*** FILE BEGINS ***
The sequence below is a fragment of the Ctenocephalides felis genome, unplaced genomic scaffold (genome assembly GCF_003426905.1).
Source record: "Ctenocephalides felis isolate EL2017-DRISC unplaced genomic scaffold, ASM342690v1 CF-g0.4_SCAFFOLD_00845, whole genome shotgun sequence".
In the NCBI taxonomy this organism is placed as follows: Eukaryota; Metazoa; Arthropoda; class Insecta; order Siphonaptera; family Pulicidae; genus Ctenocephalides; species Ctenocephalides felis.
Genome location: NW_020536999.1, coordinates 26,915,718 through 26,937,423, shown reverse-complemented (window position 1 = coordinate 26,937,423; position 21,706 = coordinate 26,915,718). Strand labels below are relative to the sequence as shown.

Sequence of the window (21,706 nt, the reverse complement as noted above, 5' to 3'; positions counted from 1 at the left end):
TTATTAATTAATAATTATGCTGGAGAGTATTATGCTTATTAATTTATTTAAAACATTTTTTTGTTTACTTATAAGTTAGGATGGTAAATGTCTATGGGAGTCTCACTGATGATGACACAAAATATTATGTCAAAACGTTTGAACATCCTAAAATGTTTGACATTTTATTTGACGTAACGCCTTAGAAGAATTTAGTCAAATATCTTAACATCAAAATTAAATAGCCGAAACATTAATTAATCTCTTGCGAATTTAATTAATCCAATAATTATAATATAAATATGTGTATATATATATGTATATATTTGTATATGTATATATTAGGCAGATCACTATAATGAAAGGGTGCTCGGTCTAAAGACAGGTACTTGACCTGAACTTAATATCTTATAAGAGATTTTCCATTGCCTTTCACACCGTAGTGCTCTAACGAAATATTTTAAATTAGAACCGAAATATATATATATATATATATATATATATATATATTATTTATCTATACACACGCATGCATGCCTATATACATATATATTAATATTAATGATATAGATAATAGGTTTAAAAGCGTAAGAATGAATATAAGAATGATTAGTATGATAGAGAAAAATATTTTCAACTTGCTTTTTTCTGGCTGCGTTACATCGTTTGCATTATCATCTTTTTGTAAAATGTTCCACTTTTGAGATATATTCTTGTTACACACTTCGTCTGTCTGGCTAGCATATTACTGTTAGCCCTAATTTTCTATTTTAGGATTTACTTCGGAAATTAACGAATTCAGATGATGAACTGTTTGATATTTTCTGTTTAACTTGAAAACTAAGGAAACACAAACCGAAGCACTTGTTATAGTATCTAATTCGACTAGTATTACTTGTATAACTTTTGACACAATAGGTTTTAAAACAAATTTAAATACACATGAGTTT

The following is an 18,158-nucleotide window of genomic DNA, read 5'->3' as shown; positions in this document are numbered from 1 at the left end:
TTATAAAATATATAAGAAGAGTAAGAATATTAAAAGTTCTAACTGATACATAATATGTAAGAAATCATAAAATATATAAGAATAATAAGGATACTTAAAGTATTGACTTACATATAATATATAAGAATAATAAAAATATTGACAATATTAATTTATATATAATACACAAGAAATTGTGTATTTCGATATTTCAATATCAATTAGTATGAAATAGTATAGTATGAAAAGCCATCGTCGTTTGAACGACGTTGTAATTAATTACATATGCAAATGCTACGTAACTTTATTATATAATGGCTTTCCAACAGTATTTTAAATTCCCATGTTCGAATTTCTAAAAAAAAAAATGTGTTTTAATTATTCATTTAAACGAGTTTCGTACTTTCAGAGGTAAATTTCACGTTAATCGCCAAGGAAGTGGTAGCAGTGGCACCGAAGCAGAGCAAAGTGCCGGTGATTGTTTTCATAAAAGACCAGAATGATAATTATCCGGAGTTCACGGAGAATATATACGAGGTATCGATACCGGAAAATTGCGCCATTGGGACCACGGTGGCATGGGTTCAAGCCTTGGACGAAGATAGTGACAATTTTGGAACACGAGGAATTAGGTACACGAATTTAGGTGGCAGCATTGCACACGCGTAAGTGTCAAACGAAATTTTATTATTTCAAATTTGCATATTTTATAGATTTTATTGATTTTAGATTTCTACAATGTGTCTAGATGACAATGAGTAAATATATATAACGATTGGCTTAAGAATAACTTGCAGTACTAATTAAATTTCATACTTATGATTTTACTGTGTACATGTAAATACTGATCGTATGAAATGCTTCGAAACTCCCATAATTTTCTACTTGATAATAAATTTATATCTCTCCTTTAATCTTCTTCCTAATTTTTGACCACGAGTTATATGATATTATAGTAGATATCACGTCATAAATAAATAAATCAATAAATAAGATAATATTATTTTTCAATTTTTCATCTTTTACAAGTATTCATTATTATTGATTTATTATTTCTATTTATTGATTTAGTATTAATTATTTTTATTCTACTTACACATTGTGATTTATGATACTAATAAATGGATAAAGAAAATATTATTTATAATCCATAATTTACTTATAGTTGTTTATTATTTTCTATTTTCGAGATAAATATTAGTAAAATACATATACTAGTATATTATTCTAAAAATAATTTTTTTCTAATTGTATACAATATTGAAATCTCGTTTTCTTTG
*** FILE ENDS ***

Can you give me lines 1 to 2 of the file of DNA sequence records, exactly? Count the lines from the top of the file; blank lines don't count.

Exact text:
The sequence below is a fragment of the Ctenocephalides felis genome, unplaced genomic scaffold (genome assembly GCF_003426905.1).
Source record: "Ctenocephalides felis isolate EL2017-DRISC unplaced genomic scaffold, ASM342690v1 CF-g0.4_SCAFFOLD_00845, whole genome shotgun sequence".